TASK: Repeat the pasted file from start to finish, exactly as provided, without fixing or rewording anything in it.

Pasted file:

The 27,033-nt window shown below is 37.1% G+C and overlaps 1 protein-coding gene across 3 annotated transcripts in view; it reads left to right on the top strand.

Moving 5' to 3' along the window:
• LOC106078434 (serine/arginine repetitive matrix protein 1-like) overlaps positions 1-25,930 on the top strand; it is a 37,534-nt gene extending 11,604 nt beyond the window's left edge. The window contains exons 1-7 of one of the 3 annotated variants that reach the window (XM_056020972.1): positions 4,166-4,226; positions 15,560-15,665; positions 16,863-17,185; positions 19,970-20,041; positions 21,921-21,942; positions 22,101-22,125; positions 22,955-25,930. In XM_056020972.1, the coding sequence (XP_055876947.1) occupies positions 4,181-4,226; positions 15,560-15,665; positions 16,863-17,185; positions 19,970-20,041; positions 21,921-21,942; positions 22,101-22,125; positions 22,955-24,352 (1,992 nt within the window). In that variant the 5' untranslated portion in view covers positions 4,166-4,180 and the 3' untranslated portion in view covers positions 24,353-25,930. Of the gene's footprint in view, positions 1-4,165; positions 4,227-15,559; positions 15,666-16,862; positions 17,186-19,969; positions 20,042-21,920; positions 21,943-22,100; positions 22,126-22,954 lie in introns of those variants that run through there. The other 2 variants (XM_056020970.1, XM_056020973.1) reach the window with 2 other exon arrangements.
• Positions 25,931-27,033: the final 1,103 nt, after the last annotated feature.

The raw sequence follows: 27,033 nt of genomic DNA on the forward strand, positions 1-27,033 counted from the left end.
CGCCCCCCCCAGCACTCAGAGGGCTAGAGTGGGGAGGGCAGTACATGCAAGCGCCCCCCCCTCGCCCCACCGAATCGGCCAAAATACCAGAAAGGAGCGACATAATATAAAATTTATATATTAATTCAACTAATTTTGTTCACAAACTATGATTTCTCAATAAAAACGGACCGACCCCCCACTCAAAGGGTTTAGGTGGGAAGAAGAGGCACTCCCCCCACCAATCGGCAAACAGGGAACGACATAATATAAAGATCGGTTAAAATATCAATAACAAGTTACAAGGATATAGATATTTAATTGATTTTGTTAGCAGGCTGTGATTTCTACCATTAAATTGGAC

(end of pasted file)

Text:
The 27,033-nt window shown below is 37.1% G+C and overlaps 1 protein-coding gene across 3 annotated transcripts in view; it reads left to right on the top strand.

Moving 5' to 3' along the window:
• LOC106078434 (serine/arginine repetitive matrix protein 1-like) overlaps positions 1-25,930 on the top strand; it is a 37,534-nt gene extending 11,604 nt beyond the window's left edge. The window contains exons 1-7 of one of the 3 annotated variants that reach the window (XM_056020972.1): positions 4,166-4,226; positions 15,560-15,665; positions 16,863-17,185; positions 19,970-20,041; positions 21,921-21,942; positions 22,101-22,125; positions 22,955-25,930. In XM_056020972.1, the coding sequence (XP_055876947.1) occupies positions 4,181-4,226; positions 15,560-15,665; positions 16,863-17,185; positions 19,970-20,041; positions 21,921-21,942; positions 22,101-22,125; positions 22,955-24,352 (1,992 nt within the window). In that variant the 5' untranslated portion in view covers positions 4,166-4,180 and the 3' untranslated portion in view covers positions 24,353-25,930. Of the gene's footprint in view, positions 1-4,165; positions 4,227-15,559; positions 15,666-16,862; positions 17,186-19,969; positions 20,042-21,920; positions 21,943-22,100; positions 22,126-22,954 lie in introns of those variants that run through there. The other 2 variants (XM_056020970.1, XM_056020973.1) reach the window with 2 other exon arrangements.
• Positions 25,931-27,033: the final 1,103 nt, after the last annotated feature.

The raw sequence follows: 27,033 nt of genomic DNA on the forward strand, positions 1-27,033 counted from the left end.
CGCCCCCCCCAGCACTCAGAGGGCTAGAGTGGGGAGGGCAGTACATGCAAGCGCCCCCCCCTCGCCCCACCGAATCGGCCAAAATACCAGAAAGGAGCGACATAATATAAAATTTATATATTAATTCAACTAATTTTGTTCACAAACTATGATTTCTCAATAAAAACGGACCGACCCCCCACTCAAAGGGTTTAGGTGGGAAGAAGAGGCACTCCCCCCACCAATCGGCAAACAGGGAACGACATAATATAAAGATCGGTTAAAATATCAATAACAAGTTACAAGGATATAGATATTTAATTGATTTTGTTAGCAGGCTGTGATTTCTACCATTAAATTGGAC